Author

Mary Wood

Year of Publication

2018

Season of Publication

Spring

Degree Type

Honors Thesis

College

College of Arts and Sciences

Department

Psychology

Degree Name

Honors in the Major

First Advisor

Curtis Phills

Second Advisor

Lorie Lange

Abstract

D/deaf individuals face discrimination in their daily lives, impacting their access to language, education, and life satisfaction. While there has been research about some of the stereotypes held about those who are D/deaf, the relationship between those stereotypes and prejudice and discrimination has not been explored, to my knowledge. Additionally, how D/deaf individuals are categorized has not been examined, to my knowledge. Understanding whether the hearing majority holds a distinct cognitive schema for those who are D/deaf or consider D/deaf people within a larger group of disabled people will help in creating anti-bias interventions. For example, if hearing people have a distinct cognitive schema for D/deaf individuals, then anti-bias interventions can focus on changing that schema. However, if hearing people view D/deaf individuals as part of the group of disabled people, then anti-bias interventions targeting the D/deaf cognitive schema will not be sufficient. I recruited a sample of 480 participants via MTurk. They were instructed to list and evaluate stereotypes about the D/deaf and disabled, evaluate the D/deaf and disabled, and answer questions regarding behavioral intentions toward the D/deaf and disabled. To examine the cognitive schema held towards those who are Deaf, a linear regression was conducted with evaluations D/deaf individuals as the dependent variable and stereotypes about the D/deaf and disabled as predictors. Neither predictor was significant. Results are discussed in terms of their implications for developing interventions to reduce the bias against the D/deaf.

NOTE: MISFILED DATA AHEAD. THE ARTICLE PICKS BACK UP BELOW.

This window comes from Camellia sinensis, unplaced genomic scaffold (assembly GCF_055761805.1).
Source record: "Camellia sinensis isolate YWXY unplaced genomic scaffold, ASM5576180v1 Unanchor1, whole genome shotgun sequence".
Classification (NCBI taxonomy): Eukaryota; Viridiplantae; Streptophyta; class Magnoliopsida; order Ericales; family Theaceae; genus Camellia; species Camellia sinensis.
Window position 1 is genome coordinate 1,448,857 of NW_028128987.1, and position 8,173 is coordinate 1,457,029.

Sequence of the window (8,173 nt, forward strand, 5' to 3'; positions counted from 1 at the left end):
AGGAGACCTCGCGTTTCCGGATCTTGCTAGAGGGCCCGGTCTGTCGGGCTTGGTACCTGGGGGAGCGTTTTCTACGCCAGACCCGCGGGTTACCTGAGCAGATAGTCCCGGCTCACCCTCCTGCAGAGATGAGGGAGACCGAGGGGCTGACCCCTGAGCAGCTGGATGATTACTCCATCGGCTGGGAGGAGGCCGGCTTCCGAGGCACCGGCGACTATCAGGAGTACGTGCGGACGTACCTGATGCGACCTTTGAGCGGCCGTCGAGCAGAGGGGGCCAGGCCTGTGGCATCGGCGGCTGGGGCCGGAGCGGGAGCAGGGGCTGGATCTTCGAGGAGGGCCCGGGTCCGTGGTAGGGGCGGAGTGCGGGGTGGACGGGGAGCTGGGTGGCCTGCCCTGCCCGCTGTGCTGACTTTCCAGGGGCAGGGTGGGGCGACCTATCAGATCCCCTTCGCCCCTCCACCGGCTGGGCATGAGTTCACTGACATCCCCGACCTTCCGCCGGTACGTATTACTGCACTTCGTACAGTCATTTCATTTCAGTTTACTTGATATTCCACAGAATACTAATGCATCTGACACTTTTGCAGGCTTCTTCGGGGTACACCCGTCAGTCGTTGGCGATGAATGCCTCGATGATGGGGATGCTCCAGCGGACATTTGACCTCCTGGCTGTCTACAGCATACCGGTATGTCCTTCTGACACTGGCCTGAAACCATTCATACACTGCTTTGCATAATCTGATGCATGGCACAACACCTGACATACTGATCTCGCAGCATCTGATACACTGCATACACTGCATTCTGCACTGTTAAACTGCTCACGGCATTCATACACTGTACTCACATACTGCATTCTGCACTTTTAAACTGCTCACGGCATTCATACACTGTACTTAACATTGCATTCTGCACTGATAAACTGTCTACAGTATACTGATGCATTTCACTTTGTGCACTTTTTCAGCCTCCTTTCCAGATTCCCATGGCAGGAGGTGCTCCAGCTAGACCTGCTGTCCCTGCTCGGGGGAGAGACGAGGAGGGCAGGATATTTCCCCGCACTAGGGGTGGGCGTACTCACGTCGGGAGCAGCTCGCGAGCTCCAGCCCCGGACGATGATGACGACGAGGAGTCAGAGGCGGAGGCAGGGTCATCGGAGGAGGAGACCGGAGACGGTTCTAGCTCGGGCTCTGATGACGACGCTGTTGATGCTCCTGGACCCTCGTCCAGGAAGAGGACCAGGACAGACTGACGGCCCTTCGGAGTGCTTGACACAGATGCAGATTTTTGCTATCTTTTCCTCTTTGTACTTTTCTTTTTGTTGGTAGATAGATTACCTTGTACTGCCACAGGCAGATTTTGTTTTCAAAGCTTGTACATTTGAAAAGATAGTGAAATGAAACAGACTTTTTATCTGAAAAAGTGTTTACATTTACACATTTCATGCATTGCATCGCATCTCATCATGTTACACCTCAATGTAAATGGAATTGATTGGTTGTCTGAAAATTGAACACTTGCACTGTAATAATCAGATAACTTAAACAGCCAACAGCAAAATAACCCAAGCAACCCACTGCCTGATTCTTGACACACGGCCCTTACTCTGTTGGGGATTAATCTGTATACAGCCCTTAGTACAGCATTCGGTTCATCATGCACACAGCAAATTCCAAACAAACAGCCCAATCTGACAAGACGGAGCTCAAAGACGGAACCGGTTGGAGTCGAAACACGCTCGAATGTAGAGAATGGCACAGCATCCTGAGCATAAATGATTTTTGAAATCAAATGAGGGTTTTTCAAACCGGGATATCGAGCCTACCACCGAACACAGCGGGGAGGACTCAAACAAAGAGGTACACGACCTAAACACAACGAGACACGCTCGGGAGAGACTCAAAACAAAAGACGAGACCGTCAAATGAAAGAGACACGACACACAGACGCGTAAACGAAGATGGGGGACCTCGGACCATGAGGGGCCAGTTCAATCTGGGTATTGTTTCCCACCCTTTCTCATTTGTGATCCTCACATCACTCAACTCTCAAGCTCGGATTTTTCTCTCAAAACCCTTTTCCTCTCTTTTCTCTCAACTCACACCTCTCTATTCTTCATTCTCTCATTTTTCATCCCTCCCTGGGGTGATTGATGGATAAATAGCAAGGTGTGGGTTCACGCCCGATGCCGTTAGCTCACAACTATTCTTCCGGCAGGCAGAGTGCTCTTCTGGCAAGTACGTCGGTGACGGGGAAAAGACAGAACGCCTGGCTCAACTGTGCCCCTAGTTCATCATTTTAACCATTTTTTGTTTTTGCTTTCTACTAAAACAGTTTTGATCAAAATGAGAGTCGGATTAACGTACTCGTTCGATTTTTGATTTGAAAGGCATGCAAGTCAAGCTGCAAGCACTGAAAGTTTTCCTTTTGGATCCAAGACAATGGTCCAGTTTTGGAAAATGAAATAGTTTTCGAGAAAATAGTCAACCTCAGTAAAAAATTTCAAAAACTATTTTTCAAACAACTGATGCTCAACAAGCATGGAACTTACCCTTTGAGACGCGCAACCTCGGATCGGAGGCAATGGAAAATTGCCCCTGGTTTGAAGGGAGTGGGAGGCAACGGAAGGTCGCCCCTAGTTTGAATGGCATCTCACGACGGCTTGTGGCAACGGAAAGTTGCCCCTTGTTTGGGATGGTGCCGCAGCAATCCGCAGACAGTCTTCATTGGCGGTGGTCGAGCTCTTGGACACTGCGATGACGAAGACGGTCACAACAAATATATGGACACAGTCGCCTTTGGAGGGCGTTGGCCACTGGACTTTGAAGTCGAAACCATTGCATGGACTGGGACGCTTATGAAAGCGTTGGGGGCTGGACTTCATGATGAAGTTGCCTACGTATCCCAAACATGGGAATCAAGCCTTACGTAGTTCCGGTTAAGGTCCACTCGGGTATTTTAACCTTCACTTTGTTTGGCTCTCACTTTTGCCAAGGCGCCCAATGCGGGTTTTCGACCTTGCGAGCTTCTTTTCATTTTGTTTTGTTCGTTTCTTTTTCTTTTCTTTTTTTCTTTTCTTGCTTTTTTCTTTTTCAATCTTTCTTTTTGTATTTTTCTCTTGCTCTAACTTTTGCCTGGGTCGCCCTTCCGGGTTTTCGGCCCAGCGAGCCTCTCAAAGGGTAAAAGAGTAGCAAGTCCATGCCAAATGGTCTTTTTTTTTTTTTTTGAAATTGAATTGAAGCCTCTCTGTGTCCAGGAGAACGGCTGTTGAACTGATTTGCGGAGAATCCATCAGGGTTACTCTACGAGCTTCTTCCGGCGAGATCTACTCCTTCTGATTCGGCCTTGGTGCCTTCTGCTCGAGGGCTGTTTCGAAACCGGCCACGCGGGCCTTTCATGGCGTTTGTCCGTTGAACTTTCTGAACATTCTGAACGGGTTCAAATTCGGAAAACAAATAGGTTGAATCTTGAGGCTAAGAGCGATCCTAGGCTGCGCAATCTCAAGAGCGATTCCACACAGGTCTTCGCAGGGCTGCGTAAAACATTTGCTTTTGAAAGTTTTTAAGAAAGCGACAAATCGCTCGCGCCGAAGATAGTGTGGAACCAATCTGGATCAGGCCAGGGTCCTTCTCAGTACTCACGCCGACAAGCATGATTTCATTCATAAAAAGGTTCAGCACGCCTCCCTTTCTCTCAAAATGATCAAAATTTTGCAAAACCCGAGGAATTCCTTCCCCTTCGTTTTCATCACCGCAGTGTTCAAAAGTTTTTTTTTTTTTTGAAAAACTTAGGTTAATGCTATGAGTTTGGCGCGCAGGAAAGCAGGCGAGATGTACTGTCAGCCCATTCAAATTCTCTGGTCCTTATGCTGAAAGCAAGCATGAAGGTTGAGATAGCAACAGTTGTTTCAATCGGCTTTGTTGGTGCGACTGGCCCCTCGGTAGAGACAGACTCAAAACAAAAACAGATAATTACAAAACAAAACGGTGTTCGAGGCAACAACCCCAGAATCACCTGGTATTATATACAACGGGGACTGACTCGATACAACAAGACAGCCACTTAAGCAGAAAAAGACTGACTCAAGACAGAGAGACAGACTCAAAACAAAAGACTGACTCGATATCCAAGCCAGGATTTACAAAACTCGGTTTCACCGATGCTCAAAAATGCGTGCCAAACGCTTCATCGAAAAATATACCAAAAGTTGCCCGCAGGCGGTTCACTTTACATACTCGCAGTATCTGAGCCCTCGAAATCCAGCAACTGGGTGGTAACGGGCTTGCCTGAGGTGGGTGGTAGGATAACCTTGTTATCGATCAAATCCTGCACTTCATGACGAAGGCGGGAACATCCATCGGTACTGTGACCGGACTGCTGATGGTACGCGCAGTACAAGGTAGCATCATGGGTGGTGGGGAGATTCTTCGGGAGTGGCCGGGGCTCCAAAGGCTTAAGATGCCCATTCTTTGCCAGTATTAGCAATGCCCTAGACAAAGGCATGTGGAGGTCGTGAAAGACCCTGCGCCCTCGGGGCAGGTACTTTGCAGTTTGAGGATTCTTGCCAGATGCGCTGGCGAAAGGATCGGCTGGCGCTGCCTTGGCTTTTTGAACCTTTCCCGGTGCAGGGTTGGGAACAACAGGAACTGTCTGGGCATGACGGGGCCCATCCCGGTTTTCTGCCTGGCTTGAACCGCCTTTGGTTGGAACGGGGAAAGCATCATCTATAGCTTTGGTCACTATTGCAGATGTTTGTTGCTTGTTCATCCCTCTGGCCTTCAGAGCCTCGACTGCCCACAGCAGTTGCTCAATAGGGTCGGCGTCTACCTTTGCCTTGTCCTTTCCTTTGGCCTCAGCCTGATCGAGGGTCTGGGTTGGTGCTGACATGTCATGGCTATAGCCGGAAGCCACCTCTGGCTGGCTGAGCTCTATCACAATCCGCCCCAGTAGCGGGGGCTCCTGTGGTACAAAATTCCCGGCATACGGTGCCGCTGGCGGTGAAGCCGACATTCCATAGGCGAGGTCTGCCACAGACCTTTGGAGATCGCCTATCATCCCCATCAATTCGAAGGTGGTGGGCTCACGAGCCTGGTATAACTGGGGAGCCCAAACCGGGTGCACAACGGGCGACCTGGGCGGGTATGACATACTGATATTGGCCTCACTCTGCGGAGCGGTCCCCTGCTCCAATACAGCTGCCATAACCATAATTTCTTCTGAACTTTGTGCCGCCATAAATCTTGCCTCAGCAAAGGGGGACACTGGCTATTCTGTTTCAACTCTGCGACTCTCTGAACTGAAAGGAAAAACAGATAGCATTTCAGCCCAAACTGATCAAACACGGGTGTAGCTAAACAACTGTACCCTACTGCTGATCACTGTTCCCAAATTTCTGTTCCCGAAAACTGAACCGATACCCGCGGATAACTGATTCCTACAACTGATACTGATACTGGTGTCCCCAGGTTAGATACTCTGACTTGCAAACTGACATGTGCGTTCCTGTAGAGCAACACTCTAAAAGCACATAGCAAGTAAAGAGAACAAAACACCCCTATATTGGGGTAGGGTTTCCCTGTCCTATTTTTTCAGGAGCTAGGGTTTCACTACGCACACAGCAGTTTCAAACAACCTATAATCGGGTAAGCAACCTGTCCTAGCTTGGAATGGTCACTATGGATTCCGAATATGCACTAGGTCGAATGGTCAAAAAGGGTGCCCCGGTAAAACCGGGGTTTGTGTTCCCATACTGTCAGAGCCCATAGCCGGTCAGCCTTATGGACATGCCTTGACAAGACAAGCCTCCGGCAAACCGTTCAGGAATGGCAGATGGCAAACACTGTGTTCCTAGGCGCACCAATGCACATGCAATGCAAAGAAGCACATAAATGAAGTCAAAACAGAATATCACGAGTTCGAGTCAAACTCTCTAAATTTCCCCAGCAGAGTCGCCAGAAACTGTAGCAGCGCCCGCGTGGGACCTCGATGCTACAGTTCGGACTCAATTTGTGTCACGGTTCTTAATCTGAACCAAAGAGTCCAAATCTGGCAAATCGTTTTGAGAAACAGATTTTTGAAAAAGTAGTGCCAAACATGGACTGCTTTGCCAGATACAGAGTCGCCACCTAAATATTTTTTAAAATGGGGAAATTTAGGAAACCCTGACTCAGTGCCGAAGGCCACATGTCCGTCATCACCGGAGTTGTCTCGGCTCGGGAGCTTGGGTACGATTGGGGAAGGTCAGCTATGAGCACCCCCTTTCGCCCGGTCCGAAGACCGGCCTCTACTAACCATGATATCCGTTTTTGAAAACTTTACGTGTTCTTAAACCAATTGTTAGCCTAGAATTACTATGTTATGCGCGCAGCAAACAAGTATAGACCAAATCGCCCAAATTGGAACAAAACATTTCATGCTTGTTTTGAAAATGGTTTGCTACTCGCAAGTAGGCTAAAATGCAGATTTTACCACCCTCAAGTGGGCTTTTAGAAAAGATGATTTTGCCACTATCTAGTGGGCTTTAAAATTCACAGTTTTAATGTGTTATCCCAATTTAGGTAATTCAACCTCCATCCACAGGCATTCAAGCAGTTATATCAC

Included in

Psychology Commons

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